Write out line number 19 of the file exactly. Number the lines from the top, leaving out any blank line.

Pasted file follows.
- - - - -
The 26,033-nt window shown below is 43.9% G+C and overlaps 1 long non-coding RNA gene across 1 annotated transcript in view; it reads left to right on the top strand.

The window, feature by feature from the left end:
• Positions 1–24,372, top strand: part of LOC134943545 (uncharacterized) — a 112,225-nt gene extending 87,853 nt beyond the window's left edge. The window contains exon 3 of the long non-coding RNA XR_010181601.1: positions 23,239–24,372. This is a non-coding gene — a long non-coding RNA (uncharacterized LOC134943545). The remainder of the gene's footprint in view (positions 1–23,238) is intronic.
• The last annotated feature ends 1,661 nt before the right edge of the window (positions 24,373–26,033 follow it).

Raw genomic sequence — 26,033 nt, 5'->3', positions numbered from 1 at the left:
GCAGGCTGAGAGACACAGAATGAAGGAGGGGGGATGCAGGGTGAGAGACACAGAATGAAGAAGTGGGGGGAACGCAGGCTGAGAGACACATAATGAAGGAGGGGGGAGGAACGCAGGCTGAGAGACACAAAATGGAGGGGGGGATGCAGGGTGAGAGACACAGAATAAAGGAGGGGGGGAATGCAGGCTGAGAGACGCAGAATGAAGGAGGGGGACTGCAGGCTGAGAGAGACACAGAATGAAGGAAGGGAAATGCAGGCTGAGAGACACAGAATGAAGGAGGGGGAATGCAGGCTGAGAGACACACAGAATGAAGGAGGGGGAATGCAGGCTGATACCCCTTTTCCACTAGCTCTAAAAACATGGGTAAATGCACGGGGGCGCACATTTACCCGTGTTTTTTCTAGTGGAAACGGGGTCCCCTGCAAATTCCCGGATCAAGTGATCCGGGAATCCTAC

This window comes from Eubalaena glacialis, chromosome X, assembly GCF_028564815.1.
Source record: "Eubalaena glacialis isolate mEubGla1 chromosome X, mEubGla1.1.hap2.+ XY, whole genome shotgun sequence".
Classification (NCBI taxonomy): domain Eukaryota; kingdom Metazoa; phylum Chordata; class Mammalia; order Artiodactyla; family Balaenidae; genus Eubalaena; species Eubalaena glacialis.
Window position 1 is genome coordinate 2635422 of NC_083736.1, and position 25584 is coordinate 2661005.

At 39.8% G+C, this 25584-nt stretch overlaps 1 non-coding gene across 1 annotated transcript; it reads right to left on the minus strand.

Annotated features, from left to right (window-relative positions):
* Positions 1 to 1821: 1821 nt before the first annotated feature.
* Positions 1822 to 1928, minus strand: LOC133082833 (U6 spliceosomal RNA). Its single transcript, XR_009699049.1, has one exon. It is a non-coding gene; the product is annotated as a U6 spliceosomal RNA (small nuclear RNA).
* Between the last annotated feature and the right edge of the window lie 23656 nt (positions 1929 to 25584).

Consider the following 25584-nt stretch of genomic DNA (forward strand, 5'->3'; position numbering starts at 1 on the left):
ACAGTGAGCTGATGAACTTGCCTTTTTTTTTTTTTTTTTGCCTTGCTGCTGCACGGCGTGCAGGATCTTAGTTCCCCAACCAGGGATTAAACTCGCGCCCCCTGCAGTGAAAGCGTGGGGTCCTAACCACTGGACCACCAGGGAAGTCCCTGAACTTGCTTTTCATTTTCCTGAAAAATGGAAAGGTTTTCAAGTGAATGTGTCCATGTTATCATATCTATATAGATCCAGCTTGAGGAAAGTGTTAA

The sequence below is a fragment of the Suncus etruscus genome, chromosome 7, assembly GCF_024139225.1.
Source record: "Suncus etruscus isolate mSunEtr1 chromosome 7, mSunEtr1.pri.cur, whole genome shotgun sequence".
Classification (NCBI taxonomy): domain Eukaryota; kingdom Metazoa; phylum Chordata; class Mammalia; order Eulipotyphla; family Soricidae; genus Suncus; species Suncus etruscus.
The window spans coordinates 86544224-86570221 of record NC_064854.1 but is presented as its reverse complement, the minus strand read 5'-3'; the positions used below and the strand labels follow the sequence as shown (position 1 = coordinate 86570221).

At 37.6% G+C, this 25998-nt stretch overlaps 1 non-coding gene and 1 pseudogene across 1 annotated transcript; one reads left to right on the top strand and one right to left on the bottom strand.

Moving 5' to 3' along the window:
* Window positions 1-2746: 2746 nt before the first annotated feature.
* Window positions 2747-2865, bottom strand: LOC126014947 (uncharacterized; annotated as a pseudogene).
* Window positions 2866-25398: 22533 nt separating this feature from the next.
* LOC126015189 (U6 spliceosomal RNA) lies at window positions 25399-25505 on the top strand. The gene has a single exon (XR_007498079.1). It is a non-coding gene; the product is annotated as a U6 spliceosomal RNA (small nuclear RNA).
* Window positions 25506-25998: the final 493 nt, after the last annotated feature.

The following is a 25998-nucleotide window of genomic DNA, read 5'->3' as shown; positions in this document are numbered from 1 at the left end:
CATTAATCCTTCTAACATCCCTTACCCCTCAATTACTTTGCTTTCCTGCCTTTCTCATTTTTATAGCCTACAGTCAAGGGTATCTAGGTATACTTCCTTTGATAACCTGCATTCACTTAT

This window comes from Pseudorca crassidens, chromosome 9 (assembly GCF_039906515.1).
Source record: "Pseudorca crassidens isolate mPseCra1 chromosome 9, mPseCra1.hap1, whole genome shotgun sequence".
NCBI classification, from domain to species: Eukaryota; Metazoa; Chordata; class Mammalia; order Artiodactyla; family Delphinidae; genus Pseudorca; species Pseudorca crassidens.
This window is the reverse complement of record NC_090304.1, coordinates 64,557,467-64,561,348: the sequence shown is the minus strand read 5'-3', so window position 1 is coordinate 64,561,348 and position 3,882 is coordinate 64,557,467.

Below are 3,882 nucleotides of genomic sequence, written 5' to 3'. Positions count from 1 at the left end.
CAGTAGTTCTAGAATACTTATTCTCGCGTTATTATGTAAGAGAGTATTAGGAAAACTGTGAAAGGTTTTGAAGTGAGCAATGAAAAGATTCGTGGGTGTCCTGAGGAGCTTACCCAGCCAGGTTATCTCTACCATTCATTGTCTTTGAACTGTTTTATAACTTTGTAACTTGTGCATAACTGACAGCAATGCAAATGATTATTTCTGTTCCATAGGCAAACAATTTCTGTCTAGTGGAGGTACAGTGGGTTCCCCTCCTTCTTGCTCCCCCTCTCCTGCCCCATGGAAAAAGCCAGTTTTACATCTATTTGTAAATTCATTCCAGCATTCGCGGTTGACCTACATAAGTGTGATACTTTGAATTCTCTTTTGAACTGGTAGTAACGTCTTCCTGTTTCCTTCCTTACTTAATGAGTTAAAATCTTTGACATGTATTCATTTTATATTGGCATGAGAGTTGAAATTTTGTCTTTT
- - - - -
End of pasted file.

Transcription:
Source record: "Suncus etruscus isolate mSunEtr1 chromosome 7, mSunEtr1.pri.cur, whole genome shotgun sequence".